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A Safety and Efficacy Study of Alefacept in the Treatment of Moderate to Severe Erosive Mucosal Lichen Planus

This study has been terminated.
(Pharmaceutical sponsor withdrew financial support.)
Brigham and Women's Hospital
Stanford University
Information provided by:
Massachusetts General Hospital Identifier:
First received: August 24, 2005
Last updated: February 10, 2009
Last verified: February 2009

The purpose of this study is to find out how safe and effective an investigational drug called alefacept (amevive) is for the treatment of moderate to severe erosive mucosal lichen planus.

Lichen planus is a skin disease that can last a long time and cause significant pain, itching, and scarring. It can affect the mucous membranes (area inside the mouth and vagina) and these areas can become erosive (sores can develop). Currently there is no known cure for this disease.

An investigational drug is one that has not been approved by the United States (US) Food and Drug Administration (FDA) to treat a particular condition or disease. Alefacept has been approved to treat psoriasis (a scaly skin rash). A number of reports suggest that lichen planus develops for some of the same reasons as psoriasis, but alefacept is not yet approved for the treatment of psoriasis.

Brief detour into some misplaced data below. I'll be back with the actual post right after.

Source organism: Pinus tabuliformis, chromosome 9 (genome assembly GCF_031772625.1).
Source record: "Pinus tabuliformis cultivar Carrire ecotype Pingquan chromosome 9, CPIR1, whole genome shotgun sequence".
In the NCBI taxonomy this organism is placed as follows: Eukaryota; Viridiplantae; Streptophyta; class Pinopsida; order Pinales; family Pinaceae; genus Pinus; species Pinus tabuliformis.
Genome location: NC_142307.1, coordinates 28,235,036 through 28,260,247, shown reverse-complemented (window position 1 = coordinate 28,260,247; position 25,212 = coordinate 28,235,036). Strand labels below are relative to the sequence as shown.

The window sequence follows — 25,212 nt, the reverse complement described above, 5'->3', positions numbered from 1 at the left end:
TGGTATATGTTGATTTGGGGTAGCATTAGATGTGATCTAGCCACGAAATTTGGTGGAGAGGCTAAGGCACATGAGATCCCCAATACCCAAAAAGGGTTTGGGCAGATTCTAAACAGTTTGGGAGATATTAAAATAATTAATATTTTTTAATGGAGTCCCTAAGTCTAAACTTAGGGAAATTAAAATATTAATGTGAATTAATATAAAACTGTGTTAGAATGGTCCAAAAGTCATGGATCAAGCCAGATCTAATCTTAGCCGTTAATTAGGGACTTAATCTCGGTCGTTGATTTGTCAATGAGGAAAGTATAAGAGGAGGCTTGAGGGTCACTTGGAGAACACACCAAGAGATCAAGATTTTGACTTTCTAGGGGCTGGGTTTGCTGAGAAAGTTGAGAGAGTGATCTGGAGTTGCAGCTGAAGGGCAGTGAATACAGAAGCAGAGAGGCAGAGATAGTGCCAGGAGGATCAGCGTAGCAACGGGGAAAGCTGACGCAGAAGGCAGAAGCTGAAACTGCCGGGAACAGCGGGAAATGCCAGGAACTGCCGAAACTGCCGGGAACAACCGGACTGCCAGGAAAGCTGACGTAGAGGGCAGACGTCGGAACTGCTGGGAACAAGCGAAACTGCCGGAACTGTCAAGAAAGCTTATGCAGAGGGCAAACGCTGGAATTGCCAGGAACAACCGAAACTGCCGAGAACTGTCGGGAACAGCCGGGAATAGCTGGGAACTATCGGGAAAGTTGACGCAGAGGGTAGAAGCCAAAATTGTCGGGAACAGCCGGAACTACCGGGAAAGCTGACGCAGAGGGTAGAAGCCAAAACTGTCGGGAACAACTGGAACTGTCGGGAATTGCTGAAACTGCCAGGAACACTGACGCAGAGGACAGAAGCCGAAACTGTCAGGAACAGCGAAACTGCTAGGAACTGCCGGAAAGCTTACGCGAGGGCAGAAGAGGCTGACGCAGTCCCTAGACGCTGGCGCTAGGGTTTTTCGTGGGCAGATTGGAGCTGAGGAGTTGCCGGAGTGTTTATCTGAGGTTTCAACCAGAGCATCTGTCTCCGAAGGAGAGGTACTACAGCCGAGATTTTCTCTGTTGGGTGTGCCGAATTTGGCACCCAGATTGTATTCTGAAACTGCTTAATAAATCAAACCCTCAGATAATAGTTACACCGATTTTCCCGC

Condition Intervention Phase
Lichen Planus Drug: Amevive (Alefacept) Drug: Placebo Phase 2

Study Type: Interventional
Study Design: Allocation: Randomized
Intervention Model: Parallel Assignment
Masking: Triple (Participant, Investigator, Outcomes Assessor)